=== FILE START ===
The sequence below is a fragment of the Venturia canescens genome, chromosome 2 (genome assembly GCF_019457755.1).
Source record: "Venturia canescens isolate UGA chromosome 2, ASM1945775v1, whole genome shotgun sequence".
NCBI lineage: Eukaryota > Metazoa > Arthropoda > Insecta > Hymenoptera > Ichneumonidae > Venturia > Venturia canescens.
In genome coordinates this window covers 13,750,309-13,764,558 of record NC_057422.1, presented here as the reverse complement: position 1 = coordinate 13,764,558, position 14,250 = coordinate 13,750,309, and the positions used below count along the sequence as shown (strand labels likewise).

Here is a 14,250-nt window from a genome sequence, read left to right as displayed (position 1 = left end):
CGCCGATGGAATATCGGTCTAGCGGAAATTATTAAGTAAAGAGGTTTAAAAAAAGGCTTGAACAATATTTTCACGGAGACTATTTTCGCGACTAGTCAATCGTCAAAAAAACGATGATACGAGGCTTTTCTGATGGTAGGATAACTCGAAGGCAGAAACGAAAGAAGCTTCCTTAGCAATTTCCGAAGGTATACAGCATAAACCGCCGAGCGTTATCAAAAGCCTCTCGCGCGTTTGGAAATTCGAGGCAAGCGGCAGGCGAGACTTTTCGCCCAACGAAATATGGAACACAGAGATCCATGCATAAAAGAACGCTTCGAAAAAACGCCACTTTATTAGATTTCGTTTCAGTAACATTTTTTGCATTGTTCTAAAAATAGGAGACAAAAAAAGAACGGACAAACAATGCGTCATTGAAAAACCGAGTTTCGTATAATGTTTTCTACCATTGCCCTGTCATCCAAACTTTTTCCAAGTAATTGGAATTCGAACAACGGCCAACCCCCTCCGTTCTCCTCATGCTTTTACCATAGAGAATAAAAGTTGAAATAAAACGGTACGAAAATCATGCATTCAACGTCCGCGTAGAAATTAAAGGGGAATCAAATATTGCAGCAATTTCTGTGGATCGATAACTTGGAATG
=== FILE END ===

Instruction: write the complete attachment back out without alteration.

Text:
The sequence below is a fragment of the Venturia canescens genome, chromosome 2 (genome assembly GCF_019457755.1).
Source record: "Venturia canescens isolate UGA chromosome 2, ASM1945775v1, whole genome shotgun sequence".
NCBI lineage: Eukaryota > Metazoa > Arthropoda > Insecta > Hymenoptera > Ichneumonidae > Venturia > Venturia canescens.
In genome coordinates this window covers 13,750,309-13,764,558 of record NC_057422.1, presented here as the reverse complement: position 1 = coordinate 13,764,558, position 14,250 = coordinate 13,750,309, and the positions used below count along the sequence as shown (strand labels likewise).

Here is a 14,250-nt window from a genome sequence, read left to right as displayed (position 1 = left end):
CGCCGATGGAATATCGGTCTAGCGGAAATTATTAAGTAAAGAGGTTTAAAAAAAGGCTTGAACAATATTTTCACGGAGACTATTTTCGCGACTAGTCAATCGTCAAAAAAACGATGATACGAGGCTTTTCTGATGGTAGGATAACTCGAAGGCAGAAACGAAAGAAGCTTCCTTAGCAATTTCCGAAGGTATACAGCATAAACCGCCGAGCGTTATCAAAAGCCTCTCGCGCGTTTGGAAATTCGAGGCAAGCGGCAGGCGAGACTTTTCGCCCAACGAAATATGGAACACAGAGATCCATGCATAAAAGAACGCTTCGAAAAAACGCCACTTTATTAGATTTCGTTTCAGTAACATTTTTTGCATTGTTCTAAAAATAGGAGACAAAAAAAGAACGGACAAACAATGCGTCATTGAAAAACCGAGTTTCGTATAATGTTTTCTACCATTGCCCTGTCATCCAAACTTTTTCCAAGTAATTGGAATTCGAACAACGGCCAACCCCCTCCGTTCTCCTCATGCTTTTACCATAGAGAATAAAAGTTGAAATAAAACGGTACGAAAATCATGCATTCAACGTCCGCGTAGAAATTAAAGGGGAATCAAATATTGCAGCAATTTCTGTGGATCGATAACTTGGAATG